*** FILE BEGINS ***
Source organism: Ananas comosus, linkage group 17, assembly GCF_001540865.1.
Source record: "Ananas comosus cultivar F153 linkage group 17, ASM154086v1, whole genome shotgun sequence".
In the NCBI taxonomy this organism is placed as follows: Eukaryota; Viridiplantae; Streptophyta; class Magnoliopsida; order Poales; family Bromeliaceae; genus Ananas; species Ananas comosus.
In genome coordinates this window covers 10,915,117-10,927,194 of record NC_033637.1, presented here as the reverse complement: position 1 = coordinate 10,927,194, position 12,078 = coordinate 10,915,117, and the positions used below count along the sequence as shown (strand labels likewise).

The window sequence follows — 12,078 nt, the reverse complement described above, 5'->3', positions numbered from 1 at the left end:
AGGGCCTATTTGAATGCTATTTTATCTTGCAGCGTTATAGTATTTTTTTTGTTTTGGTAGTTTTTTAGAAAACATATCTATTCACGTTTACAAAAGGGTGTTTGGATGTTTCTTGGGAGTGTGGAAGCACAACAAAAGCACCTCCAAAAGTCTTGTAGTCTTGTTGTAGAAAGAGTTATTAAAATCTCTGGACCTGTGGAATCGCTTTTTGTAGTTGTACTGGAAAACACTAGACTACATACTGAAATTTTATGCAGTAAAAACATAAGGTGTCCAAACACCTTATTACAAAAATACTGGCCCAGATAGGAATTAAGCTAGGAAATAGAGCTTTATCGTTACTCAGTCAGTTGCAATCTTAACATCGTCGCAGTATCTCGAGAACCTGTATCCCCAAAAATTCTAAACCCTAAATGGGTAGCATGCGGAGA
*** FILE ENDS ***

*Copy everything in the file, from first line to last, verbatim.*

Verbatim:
Source organism: Ananas comosus, linkage group 17, assembly GCF_001540865.1.
Source record: "Ananas comosus cultivar F153 linkage group 17, ASM154086v1, whole genome shotgun sequence".
In the NCBI taxonomy this organism is placed as follows: Eukaryota; Viridiplantae; Streptophyta; class Magnoliopsida; order Poales; family Bromeliaceae; genus Ananas; species Ananas comosus.
In genome coordinates this window covers 10,915,117-10,927,194 of record NC_033637.1, presented here as the reverse complement: position 1 = coordinate 10,927,194, position 12,078 = coordinate 10,915,117, and the positions used below count along the sequence as shown (strand labels likewise).

The window sequence follows — 12,078 nt, the reverse complement described above, 5'->3', positions numbered from 1 at the left end:
AGGGCCTATTTGAATGCTATTTTATCTTGCAGCGTTATAGTATTTTTTTTGTTTTGGTAGTTTTTTAGAAAACATATCTATTCACGTTTACAAAAGGGTGTTTGGATGTTTCTTGGGAGTGTGGAAGCACAACAAAAGCACCTCCAAAAGTCTTGTAGTCTTGTTGTAGAAAGAGTTATTAAAATCTCTGGACCTGTGGAATCGCTTTTTGTAGTTGTACTGGAAAACACTAGACTACATACTGAAATTTTATGCAGTAAAAACATAAGGTGTCCAAACACCTTATTACAAAAATACTGGCCCAGATAGGAATTAAGCTAGGAAATAGAGCTTTATCGTTACTCAGTCAGTTGCAATCTTAACATCGTCGCAGTATCTCGAGAACCTGTATCCCCAAAAATTCTAAACCCTAAATGGGTAGCATGCGGAGA